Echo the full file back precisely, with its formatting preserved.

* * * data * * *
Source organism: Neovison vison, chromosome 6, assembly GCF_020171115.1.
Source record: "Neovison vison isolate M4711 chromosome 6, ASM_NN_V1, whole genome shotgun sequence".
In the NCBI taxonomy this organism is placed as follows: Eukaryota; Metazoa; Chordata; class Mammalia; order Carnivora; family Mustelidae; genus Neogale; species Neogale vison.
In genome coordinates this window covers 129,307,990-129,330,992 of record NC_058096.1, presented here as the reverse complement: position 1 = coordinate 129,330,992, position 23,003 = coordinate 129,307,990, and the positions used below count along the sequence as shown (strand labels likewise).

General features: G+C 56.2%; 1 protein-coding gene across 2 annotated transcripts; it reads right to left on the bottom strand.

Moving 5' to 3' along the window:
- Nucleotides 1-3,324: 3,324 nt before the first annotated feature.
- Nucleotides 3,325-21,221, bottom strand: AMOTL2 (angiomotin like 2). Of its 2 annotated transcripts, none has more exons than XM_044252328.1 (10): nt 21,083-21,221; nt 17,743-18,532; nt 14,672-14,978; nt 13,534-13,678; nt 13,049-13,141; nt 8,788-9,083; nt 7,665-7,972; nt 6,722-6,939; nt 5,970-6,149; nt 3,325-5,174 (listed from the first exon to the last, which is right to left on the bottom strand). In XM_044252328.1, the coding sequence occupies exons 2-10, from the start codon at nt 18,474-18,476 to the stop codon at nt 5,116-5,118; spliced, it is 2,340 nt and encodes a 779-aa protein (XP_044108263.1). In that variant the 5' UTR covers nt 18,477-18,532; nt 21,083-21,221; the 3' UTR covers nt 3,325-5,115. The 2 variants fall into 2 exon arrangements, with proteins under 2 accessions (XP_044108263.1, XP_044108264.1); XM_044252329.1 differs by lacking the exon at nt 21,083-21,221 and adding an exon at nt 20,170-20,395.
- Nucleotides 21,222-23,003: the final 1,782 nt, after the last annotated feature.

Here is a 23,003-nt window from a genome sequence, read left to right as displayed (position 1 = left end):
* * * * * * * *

Source organism: Neovison vison, chromosome 6, assembly GCF_020171115.1.
Source record: "Neovison vison isolate M4711 chromosome 6, ASM_NN_V1, whole genome shotgun sequence".
In the NCBI taxonomy this organism is placed as follows: Eukaryota; Metazoa; Chordata; class Mammalia; order Carnivora; family Mustelidae; genus Neogale; species Neogale vison.
In genome coordinates this window covers 129,307,990-129,330,992 of record NC_058096.1, presented here as the reverse complement: position 1 = coordinate 129,330,992, position 23,003 = coordinate 129,307,990, and the positions used below count along the sequence as shown (strand labels likewise).

General features: G+C 56.2%; 1 protein-coding gene across 2 annotated transcripts; it reads right to left on the bottom strand.

Moving 5' to 3' along the window:
- Nucleotides 1-3,324: 3,324 nt before the first annotated feature.
- Nucleotides 3,325-21,221, bottom strand: AMOTL2 (angiomotin like 2). Of its 2 annotated transcripts, none has more exons than XM_044252328.1 (10): nt 21,083-21,221; nt 17,743-18,532; nt 14,672-14,978; nt 13,534-13,678; nt 13,049-13,141; nt 8,788-9,083; nt 7,665-7,972; nt 6,722-6,939; nt 5,970-6,149; nt 3,325-5,174 (listed from the first exon to the last, which is right to left on the bottom strand). In XM_044252328.1, the coding sequence occupies exons 2-10, from the start codon at nt 18,474-18,476 to the stop codon at nt 5,116-5,118; spliced, it is 2,340 nt and encodes a 779-aa protein (XP_044108263.1). In that variant the 5' UTR covers nt 18,477-18,532; nt 21,083-21,221; the 3' UTR covers nt 3,325-5,115. The 2 variants fall into 2 exon arrangements, with proteins under 2 accessions (XP_044108263.1, XP_044108264.1); XM_044252329.1 differs by lacking the exon at nt 21,083-21,221 and adding an exon at nt 20,170-20,395.
- Nucleotides 21,222-23,003: the final 1,782 nt, after the last annotated feature.

Here is a 23,003-nt window from a genome sequence, read left to right as displayed (position 1 = left end):